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Night Levels provide a convenient way to talk about different ranges of darkness. These are listed below. 

Night Level 0 - 1 Lux to 3.4 Lux - Between Full Moon and the Dark Limit of Civil Twilight under a clear sky. Including Astronomical and Nautical twilight under a full moon. After twilight but before night. However, it's too dark for eyes and too bright for night vision. Here, special night vision capabilities such as autogating are required. 

Night Level 1 – 40 to 1000 mLux – Full moon. This is Gen1 territory, and is where your typical ex-Russian cheap scope performs beautifully, with a bright and useful image. You can see better with your eyes, but if you've just come out from a bright room, even Gen1 looks good under these conditions. This is in the mesopic range of vision, and you'll still see colors here, though some colors are more difficult to see than others ( excepting color lights )

Night Level 2 – 10 to 40 mLux – Half moon. Gen1 still works well here, though some cheaper models may start to suffer. You'll still see better with your eyes once you dark-adapt, but Gen1 provides more detailed image in the center of your vision, where your cones are. This is still mesopic vision ( color and monochrome ) but forget trying to make out much color. Gen1 provides benefits here, especially if you're shooting.

Night Level 3 – 2 to 10 mLux – Some moon. Gen1 pretty much fails here, but Gen2, even the older stuff, looks great! This takes you all the way to Scotopic vision, so forget color – your cones might still be helping but your peripheral vision is better than your direct vision here. You need a system gain of several hundred or higher to see anything useful. It's really dark. Only some Gen1 even provides a useful image here – though Cascade systems work very well. This is the region of color NV for military use, and some better digital struggles, but will provide an image. It's that awesome space where cheap NV that's not Gen1 still looks awesome, and works just as well.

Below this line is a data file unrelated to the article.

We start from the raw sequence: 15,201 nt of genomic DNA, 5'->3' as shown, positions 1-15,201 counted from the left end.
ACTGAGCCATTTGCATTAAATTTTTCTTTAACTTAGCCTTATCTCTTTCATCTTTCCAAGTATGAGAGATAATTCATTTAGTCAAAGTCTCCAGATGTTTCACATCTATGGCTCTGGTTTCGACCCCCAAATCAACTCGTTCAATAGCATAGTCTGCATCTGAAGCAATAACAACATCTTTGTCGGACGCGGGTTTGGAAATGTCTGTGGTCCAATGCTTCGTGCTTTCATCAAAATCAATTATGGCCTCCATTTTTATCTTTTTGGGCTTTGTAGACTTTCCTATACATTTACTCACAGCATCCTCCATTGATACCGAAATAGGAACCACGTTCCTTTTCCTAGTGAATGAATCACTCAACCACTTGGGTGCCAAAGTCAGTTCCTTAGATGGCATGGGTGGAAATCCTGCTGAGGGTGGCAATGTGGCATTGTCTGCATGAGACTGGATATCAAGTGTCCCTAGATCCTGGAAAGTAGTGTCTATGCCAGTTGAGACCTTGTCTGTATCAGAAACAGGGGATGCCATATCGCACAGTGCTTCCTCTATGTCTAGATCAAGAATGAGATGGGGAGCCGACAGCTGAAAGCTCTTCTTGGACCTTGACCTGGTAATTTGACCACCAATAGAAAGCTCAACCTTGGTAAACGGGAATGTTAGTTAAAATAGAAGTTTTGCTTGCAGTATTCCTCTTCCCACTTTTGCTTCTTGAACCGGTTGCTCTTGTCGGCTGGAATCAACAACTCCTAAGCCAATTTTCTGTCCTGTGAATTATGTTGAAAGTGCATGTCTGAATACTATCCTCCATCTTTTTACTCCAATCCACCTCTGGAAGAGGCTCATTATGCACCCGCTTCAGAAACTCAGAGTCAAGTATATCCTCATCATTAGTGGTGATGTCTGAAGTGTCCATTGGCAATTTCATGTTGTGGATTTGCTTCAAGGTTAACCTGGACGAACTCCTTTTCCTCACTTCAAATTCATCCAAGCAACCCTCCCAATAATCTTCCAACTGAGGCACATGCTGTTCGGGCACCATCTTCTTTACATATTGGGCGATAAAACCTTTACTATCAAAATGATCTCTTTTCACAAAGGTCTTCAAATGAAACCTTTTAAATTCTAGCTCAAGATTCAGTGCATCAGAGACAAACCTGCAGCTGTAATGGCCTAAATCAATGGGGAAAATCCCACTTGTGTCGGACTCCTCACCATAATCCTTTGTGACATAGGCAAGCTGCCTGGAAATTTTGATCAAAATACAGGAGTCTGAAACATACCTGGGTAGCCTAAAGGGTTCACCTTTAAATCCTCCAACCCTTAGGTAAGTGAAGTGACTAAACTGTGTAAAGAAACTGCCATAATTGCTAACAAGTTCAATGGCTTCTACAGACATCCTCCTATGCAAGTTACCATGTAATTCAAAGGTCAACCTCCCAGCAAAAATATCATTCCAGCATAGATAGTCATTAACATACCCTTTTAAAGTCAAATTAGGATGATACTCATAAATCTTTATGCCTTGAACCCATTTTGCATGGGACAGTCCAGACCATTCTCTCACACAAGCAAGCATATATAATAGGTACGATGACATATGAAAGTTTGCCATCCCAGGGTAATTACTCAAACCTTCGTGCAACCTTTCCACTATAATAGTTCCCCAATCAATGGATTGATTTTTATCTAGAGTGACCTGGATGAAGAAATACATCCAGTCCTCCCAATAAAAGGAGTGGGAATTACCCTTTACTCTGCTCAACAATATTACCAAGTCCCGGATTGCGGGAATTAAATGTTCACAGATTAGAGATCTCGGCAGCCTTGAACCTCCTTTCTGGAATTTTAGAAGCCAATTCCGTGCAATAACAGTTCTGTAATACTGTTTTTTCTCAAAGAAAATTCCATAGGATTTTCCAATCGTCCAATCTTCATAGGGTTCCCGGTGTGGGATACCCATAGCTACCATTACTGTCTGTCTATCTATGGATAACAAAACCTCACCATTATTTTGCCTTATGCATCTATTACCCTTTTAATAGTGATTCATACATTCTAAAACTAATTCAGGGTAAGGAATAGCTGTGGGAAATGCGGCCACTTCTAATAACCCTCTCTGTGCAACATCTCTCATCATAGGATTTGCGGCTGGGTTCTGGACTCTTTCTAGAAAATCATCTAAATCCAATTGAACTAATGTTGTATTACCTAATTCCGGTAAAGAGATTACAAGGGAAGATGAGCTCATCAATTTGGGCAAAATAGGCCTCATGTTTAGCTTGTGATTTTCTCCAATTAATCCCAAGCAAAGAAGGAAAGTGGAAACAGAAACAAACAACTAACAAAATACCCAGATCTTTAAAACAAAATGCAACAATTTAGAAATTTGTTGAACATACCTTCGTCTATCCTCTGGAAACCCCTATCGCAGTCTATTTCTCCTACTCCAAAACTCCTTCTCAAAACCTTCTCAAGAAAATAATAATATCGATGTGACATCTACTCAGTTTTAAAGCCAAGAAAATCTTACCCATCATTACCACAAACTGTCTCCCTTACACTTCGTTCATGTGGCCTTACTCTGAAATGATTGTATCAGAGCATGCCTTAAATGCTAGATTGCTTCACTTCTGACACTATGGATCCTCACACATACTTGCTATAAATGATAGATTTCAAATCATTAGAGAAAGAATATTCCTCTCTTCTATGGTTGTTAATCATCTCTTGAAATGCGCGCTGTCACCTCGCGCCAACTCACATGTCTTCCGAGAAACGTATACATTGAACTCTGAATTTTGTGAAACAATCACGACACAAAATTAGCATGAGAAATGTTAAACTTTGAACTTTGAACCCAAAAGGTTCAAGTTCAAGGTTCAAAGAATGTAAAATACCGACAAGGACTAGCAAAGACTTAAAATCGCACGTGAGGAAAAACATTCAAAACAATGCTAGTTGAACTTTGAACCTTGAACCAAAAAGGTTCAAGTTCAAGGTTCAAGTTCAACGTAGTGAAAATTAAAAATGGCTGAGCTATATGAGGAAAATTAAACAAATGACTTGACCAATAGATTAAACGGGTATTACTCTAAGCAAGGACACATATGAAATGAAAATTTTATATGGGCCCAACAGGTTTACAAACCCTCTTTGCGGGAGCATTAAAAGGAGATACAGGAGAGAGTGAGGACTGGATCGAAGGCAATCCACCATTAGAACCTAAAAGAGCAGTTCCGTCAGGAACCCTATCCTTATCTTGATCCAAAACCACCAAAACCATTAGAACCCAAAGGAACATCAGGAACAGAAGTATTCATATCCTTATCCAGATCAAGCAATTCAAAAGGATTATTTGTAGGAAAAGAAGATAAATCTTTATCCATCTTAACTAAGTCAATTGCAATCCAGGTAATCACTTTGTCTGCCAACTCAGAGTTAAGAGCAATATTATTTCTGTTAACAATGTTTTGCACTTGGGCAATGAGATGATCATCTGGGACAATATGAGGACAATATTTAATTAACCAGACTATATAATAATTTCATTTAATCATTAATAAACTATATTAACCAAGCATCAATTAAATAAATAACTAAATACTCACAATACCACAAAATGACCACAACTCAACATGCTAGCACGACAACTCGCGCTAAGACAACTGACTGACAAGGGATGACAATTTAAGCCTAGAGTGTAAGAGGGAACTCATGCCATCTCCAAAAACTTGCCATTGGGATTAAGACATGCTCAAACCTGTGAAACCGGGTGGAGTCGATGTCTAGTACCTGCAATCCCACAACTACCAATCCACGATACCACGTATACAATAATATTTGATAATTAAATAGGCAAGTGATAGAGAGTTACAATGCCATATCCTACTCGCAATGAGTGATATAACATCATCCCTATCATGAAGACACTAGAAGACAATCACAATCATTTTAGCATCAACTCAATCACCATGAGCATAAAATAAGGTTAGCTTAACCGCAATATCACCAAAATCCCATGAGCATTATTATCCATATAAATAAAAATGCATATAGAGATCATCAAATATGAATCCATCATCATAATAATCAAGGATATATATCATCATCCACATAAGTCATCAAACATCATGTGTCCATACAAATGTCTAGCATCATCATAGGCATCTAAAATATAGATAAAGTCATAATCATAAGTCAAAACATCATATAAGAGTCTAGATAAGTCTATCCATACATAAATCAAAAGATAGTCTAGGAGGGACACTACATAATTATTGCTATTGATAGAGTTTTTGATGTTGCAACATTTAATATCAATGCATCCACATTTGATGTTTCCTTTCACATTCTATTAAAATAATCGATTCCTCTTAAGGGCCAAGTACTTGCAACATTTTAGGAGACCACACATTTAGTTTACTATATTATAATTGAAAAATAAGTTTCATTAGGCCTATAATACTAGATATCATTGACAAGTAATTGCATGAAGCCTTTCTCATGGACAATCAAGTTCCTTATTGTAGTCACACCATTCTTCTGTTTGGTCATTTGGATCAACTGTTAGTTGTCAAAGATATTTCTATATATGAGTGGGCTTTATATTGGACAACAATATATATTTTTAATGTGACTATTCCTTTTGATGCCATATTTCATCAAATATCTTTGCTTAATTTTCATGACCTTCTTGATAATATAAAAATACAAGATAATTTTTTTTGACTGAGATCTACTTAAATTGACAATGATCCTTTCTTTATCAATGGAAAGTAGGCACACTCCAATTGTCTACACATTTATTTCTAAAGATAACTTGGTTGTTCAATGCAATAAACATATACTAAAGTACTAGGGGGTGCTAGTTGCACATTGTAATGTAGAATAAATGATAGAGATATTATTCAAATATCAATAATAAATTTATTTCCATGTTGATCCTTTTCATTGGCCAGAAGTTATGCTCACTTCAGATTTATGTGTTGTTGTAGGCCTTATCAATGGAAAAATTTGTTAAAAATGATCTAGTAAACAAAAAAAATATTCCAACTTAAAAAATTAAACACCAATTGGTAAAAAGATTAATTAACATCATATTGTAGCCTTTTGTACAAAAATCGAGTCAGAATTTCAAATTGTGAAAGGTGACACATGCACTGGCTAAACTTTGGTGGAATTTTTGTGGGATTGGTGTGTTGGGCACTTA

Night Level 4 – 700 uLux to 2 mLux – Starlight – It's really dark now, starlight. Lots of snow? It's really bright, but Gen1 isn't going to do much. However at the other end, if it's all dead vegetation around you, then even Gen2 is going to struggle, but will still provide a useful image. At this point, you're struggling to see anything with your eyes, and you need Gen2 or Cascade minimum.

Night Level 5 – 70 uLux to 700 uLux – Overcast Starlight – We're not talking overcast near the city now, which is more like NL3 – We're talking dark and stormy nights, like the opening lines to a bad story. This is a "can't see your hand in front of your face” night and if you can see you're hand, it's still NL4. This is Gen3 and Super-Second-Generation (eg, xd4, xr5 ) territory and it's about as dark as it gets. Not much in the way of digital technology handles this, and vegetation stands in start contrast to dark tree trunks. Most cheaper nods begin to dissolve into noise around here, and Gen2 is barely functional, resembling a TV that's poorly tuned at the lower light levels.

Night Level 6 – Below 70 uLux – This covers indoor regions, caves and other areas where it's so dark, illumination is often needed. Unless you're Mil-Pol-Gov, you probably won't encounter this often. This is being able to see someone inside an open door under starlight, or walking into a building with only starlight coming in from outside. It's dark, even with night vision and you won't see anything of shape or size no matter how well adapted your eyes are. And forget eating carrots, because you won't be able to see them. Pilots probably won't encounter this sort of light level, but people on the ground will. This is Steven King's territory. Tread carefully. It's also very seldom referenced by documentation, because it's just so dark. 

All Night Levels can be abbreviated to NL. As an example, Night Level 4 could just be written as NL4. In the context of night vision, it's pretty well understood. Beyond this, there are some notable exceptions to Night Levels - 100 uLux is a standard point for measuring S/N ration for a tube. This is at the base of NL5. 

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